Guiana Dolphin (Sotalia guianensis) in the Maracaibo Lake System, Venezuela: conservation, threats, and population overview

Barrios-Garrido, Hector, De Turris-Morales, Kareen, and Espinoza-Rodriguez, Ninive Edilia (2021) Guiana Dolphin (Sotalia guianensis) in the Maracaibo Lake System, Venezuela: conservation, threats, and population overview. Frontiers in Marine Science, 7. 594021.

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The Guiana dolphin (Sotalia guianensis) home range is located among Central and South American countries, in coastal habitats in the Caribbean and Atlantic Ocean. Its distribution is scattered, with multiple population centres which are under threats that vary based on local realities. We compiled and assessed biological data from multiple sources (published and unpublished data) to improve our understanding regarding the Maracaibo Lake Management Unit, which is an isolated and unique population core of this species. We identified at least two distinguishable population centres throughout the Maracaibo Lake System, one in the northern portion – in the Gulf of Venezuela, and another in the southern portion of the Maracaibo Lake itself. Both centres have differences in some biological aspects (e.g. group size and habitat use), but similarities in the human-induced pressures (e.g. intentional take, habitat degradation, and traditional use). We detailed the uses of Guiana dolphin (consumptive and non-consumptive) by community members, including the use as talismans for indigenous fishers and consumption of its meat as a religious belief (Easter period), and dolphin watching tours carried out by local companies. In one artisanal port, at least 15 animas are intentionally taken annually to be used for local consumption, shark-bait, or trade; however, we acknowledge that this annual take is likely an underestimate. Further research is needed to clarify how and at what magnitude mentioned and other key-threats are impacting over Guiana dolphin MU in the Maracaibo Lake System.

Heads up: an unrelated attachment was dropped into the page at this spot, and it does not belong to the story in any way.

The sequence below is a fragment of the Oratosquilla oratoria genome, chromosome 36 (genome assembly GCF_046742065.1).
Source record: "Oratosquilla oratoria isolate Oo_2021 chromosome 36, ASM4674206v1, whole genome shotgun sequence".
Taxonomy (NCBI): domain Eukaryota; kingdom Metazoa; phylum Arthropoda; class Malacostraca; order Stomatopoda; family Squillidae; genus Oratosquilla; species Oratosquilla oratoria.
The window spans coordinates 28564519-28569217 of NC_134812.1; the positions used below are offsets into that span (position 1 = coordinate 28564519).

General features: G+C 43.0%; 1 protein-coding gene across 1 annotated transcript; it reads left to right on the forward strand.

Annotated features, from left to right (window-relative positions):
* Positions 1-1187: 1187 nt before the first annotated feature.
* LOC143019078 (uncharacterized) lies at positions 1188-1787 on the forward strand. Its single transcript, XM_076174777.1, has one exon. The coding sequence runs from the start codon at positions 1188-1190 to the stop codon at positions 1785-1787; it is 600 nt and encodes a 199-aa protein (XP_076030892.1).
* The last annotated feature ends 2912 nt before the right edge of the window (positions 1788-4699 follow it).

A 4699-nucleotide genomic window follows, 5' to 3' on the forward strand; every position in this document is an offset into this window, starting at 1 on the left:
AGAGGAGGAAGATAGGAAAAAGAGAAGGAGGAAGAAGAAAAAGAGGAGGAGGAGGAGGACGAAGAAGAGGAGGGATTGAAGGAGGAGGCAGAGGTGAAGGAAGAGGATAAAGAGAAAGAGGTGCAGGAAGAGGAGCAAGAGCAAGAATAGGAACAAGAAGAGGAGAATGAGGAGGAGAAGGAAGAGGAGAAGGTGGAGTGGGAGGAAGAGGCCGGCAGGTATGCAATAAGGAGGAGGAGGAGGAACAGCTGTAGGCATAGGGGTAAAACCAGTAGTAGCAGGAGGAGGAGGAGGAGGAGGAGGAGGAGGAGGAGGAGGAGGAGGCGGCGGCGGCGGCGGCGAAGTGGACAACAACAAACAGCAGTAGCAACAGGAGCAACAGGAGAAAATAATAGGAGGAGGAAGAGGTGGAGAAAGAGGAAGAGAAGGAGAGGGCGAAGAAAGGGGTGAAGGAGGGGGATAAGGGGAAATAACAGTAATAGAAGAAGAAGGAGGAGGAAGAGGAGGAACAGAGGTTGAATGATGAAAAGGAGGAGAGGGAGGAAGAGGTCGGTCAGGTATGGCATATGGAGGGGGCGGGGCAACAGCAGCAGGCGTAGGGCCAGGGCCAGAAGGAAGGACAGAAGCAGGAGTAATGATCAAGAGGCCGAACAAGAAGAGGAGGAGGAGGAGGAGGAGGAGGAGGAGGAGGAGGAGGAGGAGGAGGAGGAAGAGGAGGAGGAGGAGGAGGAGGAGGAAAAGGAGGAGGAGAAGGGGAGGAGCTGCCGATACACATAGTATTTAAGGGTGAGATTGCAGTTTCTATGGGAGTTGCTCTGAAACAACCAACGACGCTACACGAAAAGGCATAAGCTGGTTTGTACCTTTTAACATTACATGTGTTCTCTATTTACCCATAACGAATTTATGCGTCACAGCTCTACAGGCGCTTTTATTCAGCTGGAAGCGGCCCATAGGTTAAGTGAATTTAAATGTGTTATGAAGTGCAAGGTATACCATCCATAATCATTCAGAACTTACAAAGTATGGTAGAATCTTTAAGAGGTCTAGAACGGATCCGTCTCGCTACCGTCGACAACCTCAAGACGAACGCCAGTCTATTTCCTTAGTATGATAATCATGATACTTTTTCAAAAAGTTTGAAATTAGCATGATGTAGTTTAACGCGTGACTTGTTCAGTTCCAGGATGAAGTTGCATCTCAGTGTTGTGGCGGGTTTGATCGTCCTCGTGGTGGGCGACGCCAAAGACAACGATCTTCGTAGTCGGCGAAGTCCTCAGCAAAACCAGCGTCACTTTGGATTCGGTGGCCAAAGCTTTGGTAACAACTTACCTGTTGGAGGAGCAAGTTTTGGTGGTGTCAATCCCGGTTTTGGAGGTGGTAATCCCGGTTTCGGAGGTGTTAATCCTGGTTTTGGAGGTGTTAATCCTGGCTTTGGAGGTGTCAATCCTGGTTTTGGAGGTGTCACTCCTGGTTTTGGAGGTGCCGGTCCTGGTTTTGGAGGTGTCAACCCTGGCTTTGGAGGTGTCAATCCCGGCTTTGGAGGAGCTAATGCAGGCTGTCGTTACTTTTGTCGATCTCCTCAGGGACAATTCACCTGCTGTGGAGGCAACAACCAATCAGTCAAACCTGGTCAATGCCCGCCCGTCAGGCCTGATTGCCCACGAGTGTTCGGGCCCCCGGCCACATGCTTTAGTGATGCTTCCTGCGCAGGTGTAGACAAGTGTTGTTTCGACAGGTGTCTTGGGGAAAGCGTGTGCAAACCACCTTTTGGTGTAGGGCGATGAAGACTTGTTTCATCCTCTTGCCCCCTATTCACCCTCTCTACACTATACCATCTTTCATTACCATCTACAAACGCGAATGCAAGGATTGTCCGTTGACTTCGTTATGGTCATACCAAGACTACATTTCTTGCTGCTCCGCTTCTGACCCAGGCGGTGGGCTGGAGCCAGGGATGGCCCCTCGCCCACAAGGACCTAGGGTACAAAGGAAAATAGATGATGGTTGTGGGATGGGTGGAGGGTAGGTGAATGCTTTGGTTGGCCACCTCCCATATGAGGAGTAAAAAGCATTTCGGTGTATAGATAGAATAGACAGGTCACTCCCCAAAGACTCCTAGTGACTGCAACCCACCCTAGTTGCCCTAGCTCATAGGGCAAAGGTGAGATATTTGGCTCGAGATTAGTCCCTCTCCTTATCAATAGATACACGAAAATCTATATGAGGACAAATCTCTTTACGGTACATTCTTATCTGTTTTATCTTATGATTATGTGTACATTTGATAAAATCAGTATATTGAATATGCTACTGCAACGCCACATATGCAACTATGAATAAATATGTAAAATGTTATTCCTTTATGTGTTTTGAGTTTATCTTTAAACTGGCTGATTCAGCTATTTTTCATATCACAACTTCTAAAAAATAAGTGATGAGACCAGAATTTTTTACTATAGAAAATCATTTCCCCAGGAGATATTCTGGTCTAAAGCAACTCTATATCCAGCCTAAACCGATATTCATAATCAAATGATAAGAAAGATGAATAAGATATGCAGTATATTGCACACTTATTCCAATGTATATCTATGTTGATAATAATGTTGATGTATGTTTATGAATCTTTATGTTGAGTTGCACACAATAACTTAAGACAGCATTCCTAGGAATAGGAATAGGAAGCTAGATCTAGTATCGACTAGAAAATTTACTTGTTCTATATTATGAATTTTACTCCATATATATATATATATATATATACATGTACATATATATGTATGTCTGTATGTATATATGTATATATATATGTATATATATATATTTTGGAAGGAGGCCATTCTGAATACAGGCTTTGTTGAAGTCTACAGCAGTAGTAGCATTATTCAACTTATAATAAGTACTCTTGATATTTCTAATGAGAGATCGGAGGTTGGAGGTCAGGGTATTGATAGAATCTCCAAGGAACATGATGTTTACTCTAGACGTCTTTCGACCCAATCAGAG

Item ID: 67048
Item Type: Article (Research - C1)
ISSN: 2296-7745
Keywords: intentional take, by-catch capture, Ambient noise, heavy metals, management plan, Aquatic bushmeat
Copyright Information: © 2020 Barrios-Garrido, De Turris and Espinoza-Rodriguez. This is an open-access article distributed under the terms of the Creative Commons Attribution License (CC BY). The use, distribution or reproduction in other forums is permitted, provided the original author(s) and the copyright owner(s) are credited and that the original publication in this journal is cited, in accordance with accepted academic practice. No use, distribution or reproduction is permitted which does not comply with these terms.
Date Deposited: 05 Mar 2021 00:22
FoR Codes: 31 BIOLOGICAL SCIENCES > 3103 Ecology > 310305 Marine and estuarine ecology (incl. marine ichthyology) @ 20%
41 ENVIRONMENTAL SCIENCES > 4104 Environmental management > 410407 Wildlife and habitat management @ 30%
41 ENVIRONMENTAL SCIENCES > 4104 Environmental management > 410401 Conservation and biodiversity @ 50%
SEO Codes: 96 ENVIRONMENT > 9608 Flora, Fauna and Biodiversity > 960802 Coastal and Estuarine Flora, Fauna and Biodiversity @ 50%
96 ENVIRONMENT > 9608 Flora, Fauna and Biodiversity > 960808 Marine Flora, Fauna and Biodiversity @ 50%
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